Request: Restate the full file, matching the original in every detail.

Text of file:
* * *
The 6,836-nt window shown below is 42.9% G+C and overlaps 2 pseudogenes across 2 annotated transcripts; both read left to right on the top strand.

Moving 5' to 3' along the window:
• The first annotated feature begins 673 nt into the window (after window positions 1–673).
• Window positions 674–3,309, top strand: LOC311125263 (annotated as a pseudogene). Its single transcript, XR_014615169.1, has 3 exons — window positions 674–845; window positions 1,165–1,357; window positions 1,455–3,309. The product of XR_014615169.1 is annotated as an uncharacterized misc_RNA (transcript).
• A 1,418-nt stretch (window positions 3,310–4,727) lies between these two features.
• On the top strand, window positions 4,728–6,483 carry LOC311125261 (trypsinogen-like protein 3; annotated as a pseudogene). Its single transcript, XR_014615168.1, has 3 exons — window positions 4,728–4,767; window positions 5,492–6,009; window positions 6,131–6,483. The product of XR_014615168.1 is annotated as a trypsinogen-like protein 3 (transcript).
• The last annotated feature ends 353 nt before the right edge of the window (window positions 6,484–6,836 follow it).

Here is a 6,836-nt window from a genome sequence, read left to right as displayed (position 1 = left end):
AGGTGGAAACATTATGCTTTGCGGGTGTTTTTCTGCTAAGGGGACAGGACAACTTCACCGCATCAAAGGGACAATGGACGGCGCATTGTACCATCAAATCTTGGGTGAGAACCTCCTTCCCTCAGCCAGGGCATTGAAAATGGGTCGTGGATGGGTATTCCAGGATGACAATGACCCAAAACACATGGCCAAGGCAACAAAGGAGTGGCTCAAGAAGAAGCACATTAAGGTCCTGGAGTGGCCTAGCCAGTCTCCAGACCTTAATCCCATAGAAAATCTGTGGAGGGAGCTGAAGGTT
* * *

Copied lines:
The 6,836-nt window shown below is 42.9% G+C and overlaps 2 pseudogenes across 2 annotated transcripts; both read left to right on the top strand.

Moving 5' to 3' along the window:
• The first annotated feature begins 673 nt into the window (after window positions 1–673).
• Window positions 674–3,309, top strand: LOC311125263 (annotated as a pseudogene). Its single transcript, XR_014615169.1, has 3 exons — window positions 674–845; window positions 1,165–1,357; window positions 1,455–3,309. The product of XR_014615169.1 is annotated as an uncharacterized misc_RNA (transcript).
• A 1,418-nt stretch (window positions 3,310–4,727) lies between these two features.
• On the top strand, window positions 4,728–6,483 carry LOC311125261 (trypsinogen-like protein 3; annotated as a pseudogene). Its single transcript, XR_014615168.1, has 3 exons — window positions 4,728–4,767; window positions 5,492–6,009; window positions 6,131–6,483. The product of XR_014615168.1 is annotated as a trypsinogen-like protein 3 (transcript).
• The last annotated feature ends 353 nt before the right edge of the window (window positions 6,484–6,836 follow it).

Here is a 6,836-nt window from a genome sequence, read left to right as displayed (position 1 = left end):
AGGTGGAAACATTATGCTTTGCGGGTGTTTTTCTGCTAAGGGGACAGGACAACTTCACCGCATCAAAGGGACAATGGACGGCGCATTGTACCATCAAATCTTGGGTGAGAACCTCCTTCCCTCAGCCAGGGCATTGAAAATGGGTCGTGGATGGGTATTCCAGGATGACAATGACCCAAAACACATGGCCAAGGCAACAAAGGAGTGGCTCAAGAAGAAGCACATTAAGGTCCTGGAGTGGCCTAGCCAGTCTCCAGACCTTAATCCCATAGAAAATCTGTGGAGGGAGCTGAAGGTT